Recent polls show that Israelis, by a margin of over 2-1, think Barak is mishandling these all-important socioeconomic issues. He took a public relations beating on his recent visit to the U.S. As Israelis watched him on TV visiting Wall Street and attending festive dinners with multimillionaires, the faces they saw on their local news were of hungry, hopeless people.
"They ask me if I'm hungry. Am I hungry? Am I hungry? I'm hungry for bread!" an Israeli welfare mother screamed, in a scene repeated over and over on the TV news. The organization of municipal governments came out with a statistic that 135,000 Israelis were hungry or malnourished -- a statistic that in the following days was shown to be grossly inflated. But with the condition of Israel's have-nots undeniably getting worse, the impression of people going hungry stuck.
Unemployment has now reached 9.2 percent nationally -- roughly double the American rate. In the dozens of backwater towns of the Negev Desert and Galilee, far from the industrialized center of the country, the jobless rate appears to be in the vicinity of 20 percent.
Approximately one out of every four Israeli children lives below the poverty line, and many, many more live just barely above it.
These are the issues Barak illustrated time and time again in his campaign -- "the child who cries himself to sleep because his father can't find a job," and "the elderly, sick woman lying on a gurney in the corridor of the hospital because there is no bed for her." A "change in the order of priorities" is what Barak promised -- government intervention on behalf of the poor who, after three years of recession and Reaganite economics under the Netanyahu government, needed help in a big way, and fast.
But since Barak has taken over, he has changed his thinking on economic and social policy. He has become quite a Reaganite himself, leaving it to the business sector to bring economic growth that is supposed to trickle-down to the poor, and provide the government with increased tax revenues to improve infrastructure, education and other vital elements of the public sector.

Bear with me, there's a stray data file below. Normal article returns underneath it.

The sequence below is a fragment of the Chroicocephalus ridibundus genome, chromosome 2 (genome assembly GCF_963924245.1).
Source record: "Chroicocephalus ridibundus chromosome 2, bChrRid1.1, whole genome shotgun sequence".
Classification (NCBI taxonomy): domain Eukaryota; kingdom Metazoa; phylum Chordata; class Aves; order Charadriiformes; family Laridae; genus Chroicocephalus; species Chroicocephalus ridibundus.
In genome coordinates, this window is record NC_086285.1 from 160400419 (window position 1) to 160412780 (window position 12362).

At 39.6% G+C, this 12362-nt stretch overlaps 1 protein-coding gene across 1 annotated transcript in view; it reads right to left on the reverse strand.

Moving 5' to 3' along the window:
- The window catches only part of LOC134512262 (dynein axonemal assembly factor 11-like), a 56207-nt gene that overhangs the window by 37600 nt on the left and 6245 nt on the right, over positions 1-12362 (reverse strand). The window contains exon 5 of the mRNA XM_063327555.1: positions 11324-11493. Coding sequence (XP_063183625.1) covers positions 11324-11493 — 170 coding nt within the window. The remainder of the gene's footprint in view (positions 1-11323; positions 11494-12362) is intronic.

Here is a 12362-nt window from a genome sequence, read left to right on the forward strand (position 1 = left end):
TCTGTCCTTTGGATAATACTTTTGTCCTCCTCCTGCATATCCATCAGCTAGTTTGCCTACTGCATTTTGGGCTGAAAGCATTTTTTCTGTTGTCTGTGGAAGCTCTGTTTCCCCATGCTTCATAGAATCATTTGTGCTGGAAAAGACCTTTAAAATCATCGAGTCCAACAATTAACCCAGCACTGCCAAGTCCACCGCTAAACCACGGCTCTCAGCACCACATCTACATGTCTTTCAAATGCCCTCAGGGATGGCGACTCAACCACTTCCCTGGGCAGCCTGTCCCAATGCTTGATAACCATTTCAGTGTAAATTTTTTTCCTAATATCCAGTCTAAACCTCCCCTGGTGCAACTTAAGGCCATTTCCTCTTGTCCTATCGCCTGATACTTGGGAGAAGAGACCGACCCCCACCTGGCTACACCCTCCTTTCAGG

Recently he has made a number of statements that betray an insensitivity to suffering -- or at least an unfortunate ability to appear insensitive.
To the problem of hungry Israelis, he offered charity on the part of those with full stomachs as an answer. "The way is for people to open their refrigerators and find how to prevent others from being undernourished. I don't know of a citizen in the country who would not take from his refrigerator or table a little food that is there, in order to transfer it to another family which is truly hungry."
He told industrialists in New York that he wanted to cut taxes for Israelis, and promised that if they came to invest in Israel, his government would let them make their profits unmolested.
His proposed budget for 2000 includes a series of cuts to social welfare, and despite calls by cabinet ministers to spend more money to help the poor, Barak vowed that he would not increase the budget "by even a millimeter."
Most tellingly, perhaps, Barak has said that when the current monetary czar, Bank of Israel governor Jacob Frenkel, steps down at the beginning of next year, he will be replaced by someone who will carry on Frenkel's conservative, low-spending, low-inflation policies.
The prime minister is banking on the renewal of the peace process, along with a natural upturn in the business cycle, to fuel the economic growth that should shower blessings on all Israelis, rich, middling and poor.
Israel experienced tremendous economic growth in the first half of this decade, but the boom created jobs almost solely in the center of the country, and mainly in high-wage professions -- not for the poor, and not for the people living in the Negev and Galilee, said Dr. Shlomo Swirski of Tel Aviv's Adva Center, a social policy think tank.
"To break into the high-wage economy you need advanced education and access to the jobs, which few people living in the periphery of the country enjoy. The growth of the Rabin-Peres years didn't help them. Business investment went to the center, not to the outlying areas," said Swirsky, a leading expert on development towns.
In Ofakim, which has become a symbol of hopelessness in the Negev, Motti Zohar, director of the state Employment Service said, "We didn't really feel that much difference between the boom [of 1990-1995] and the recession that's been going on since. The growth period passed over us."
Yet Barak pins his hopes on a return to good times. In the meantime, the poor and liberal middle-class who elected him is growing impatient. Wrote Gideon Samet, a columnist for the Ha'aretz daily: "The political story is first and foremost economic and social. What some of Barak's disappointed supporters are saying is that if he does not stick to his promises to improve their lives, they too will withdraw their support from him."
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